Going the distance
Nosy Ankao, Madagascar


The IATA location-identifier for the remote Arrachart international airport in Antsiranana (formerly Diego-Suárez), Madagascar, spells out the foreboding geocode DIE – perhaps not something I really need to see on my luggage as I board the Learjet, bound for the unknown. But, with the view from my window slowly revealing what hitherto has been ‘mysterious’ Madagascar as we come in to land at the northern tip of the world’s fourth-largest island, any trepidation melts away.

Clouds part like puffy theatre curtains to reveal an archipelago of small islands set in the hypnotic Indian Ocean. Shimmering with an impossibly aquamarine brilliance, it fascinates my magpie eyes.

Since the pandemic subsided, footloose and far-flung ‘isolation vacations’ have been the in thing. I have certainly developed an appetite for unique journeys and a desire to break free from traditional expectations of luxury travel, particularly when it comes to Indian Ocean experiences, which are often sedate. I chose this trip because it promised an immersive voyage anchored in adventure and discovery, with luxury credentials still intact.

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Accordingly, my already long journey to Madagascar does not end at Antsiranana. Waiting for me is a private Robinson R66 Turbine helicopter, bearing the white-and-turquoise livery of my final destination – the upscale island escape of Miavana by Time + Tide.

Coasting over land and sea makes for an incredible arrival experience, a bird’s-eye view over rugged terrain, dense jungle, kite-surfing beaches and epic lagoons. Each 40 spellbinding minute of flight takes us further from any notion of ‘civilisation’. My excitement builds as a crackle comes over the helicopter radio: “Miavana ATC, over. Welcome, home,” says the voice at the other end. And just like that, the island of Nosy Ankao appears, glowing amber in the sunset.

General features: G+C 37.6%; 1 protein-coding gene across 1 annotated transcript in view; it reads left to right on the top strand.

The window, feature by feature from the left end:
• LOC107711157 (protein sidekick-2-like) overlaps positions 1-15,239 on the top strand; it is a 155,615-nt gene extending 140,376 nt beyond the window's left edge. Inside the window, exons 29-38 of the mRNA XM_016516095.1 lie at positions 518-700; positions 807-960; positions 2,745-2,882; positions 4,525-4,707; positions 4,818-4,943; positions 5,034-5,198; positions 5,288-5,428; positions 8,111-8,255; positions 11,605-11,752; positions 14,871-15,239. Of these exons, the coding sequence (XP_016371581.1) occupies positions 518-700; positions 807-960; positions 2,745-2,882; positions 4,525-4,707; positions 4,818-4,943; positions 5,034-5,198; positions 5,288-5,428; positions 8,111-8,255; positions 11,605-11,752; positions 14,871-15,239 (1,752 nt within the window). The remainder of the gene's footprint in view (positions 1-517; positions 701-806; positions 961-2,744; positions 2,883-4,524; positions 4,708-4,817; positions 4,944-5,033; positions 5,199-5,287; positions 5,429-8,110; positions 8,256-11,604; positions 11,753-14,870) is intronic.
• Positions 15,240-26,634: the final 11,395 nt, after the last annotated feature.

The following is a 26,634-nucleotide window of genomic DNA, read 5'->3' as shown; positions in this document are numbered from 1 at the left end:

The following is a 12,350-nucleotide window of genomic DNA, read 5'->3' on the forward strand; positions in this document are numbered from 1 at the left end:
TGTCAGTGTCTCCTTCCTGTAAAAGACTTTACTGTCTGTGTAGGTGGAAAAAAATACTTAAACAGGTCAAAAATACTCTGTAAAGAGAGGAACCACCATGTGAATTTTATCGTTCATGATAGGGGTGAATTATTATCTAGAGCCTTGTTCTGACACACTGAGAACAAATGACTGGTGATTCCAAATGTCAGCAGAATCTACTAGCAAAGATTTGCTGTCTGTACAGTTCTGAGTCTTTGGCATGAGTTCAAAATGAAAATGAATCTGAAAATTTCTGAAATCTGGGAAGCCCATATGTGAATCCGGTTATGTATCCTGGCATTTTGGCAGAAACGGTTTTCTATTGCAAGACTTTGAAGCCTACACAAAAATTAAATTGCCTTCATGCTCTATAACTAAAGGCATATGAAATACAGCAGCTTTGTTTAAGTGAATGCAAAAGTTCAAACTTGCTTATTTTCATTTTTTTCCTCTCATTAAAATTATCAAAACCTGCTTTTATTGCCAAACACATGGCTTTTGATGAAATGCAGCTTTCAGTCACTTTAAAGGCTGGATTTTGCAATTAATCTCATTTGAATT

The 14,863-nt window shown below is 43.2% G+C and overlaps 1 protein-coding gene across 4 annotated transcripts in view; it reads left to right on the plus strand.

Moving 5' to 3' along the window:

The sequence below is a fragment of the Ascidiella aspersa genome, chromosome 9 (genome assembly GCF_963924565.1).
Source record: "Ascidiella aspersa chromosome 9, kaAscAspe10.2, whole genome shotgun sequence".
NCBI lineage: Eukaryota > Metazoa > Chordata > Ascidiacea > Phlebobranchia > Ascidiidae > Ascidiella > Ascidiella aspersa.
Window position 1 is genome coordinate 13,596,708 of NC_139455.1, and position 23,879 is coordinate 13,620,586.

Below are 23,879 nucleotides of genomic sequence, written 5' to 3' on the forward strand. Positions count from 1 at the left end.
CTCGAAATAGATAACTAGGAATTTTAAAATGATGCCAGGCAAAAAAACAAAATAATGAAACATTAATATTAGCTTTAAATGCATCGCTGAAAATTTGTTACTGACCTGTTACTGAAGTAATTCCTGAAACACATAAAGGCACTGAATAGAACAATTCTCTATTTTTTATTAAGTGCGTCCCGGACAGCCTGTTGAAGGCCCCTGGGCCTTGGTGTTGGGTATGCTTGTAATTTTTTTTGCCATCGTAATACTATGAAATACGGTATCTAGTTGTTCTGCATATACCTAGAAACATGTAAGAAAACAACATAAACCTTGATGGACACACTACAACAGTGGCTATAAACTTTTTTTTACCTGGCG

Miavana is set on a 2,500-acre castaway paradise that is the largest island in a private archipelago of five, just off Madagascar’s northeastern coast. The family-owned initiative was conceived by South African private-equity financier Thierry Dalais, and he and his team spent four years constructing the resort, with sustainable design as its guiding focus. Architects Silvio Rech and Lesley Carstens were tasked with creating the haven, and the result is a resplendent expression of classic Malagasy craftsmanship, brought up to date with contemporary panache, natural and recycled materials, and an eye-catching mix of urban, modern and minimalist design, alongside creative landscaping and a dash of feng shui.

Even to this seasoned traveller, there’s an indescribable something about the way energy flows through the property, and the harmony between stone and sky, wind, water and whitewashed minimalism is undeniably special, adding up to a beautiful, escapist adventure-island playground with a unique soul.

Accommodation consists of 14 spacious (620 sq m-/1700 sq ft-plus) seafront one-, two- or three-bedroomed villas. Lower-numbered villas face east – perfect for early birds who want to watch the sunrise; sunset lovers should ask for a higher-numbered address. Their design is underpinned by delicate craftsmanship, with generous use of local timber and stone, thatched roofs, and ceilings woven from bamboo and palm leaves. Indoor bathrooms have conical roofs, with a hole at the top for gazing at the clouds or stars, which sparkle with force in the dark nights here.

In-room, the look is quintessentially Malagasy, with liberal use of white and turquoise, solid-wood furniture and sail-canvas screens. Floor-to-ceiling patio doors bring outdoors and indoors seamlessly together and remain mostly open throughout my stay. I drift to sleep to the sound of crashing waves. A unique aeration system cools only the area around the bed, leaving the rest of the villa unairconditioned – an environmentally conscious choice – but the ever-present sea-breeze keeps the temperature pleasant. It also minimises the presence of harmless bugs – those, that is, that elude my butler Reve’s tireless dedication to keeping them out. A sundeck – fronting the beach and ocean – runs the length of each villa, and features a private pool.

Elsewhere, resort living is luxurious. Breakfast on the beach is a delight, with everything from lobster omelettes and Malagasy eggs Benedict, to tropical fruit and nasi goreng on the menu. The last item is not only a nod to the island’s past settlers, but also to its new ones – many of the highly experienced team come from Indonesia.

They work alongside locals recruited through the Time + Tide Foundation community employment programme, and the friendly, attentive service is exceptional here.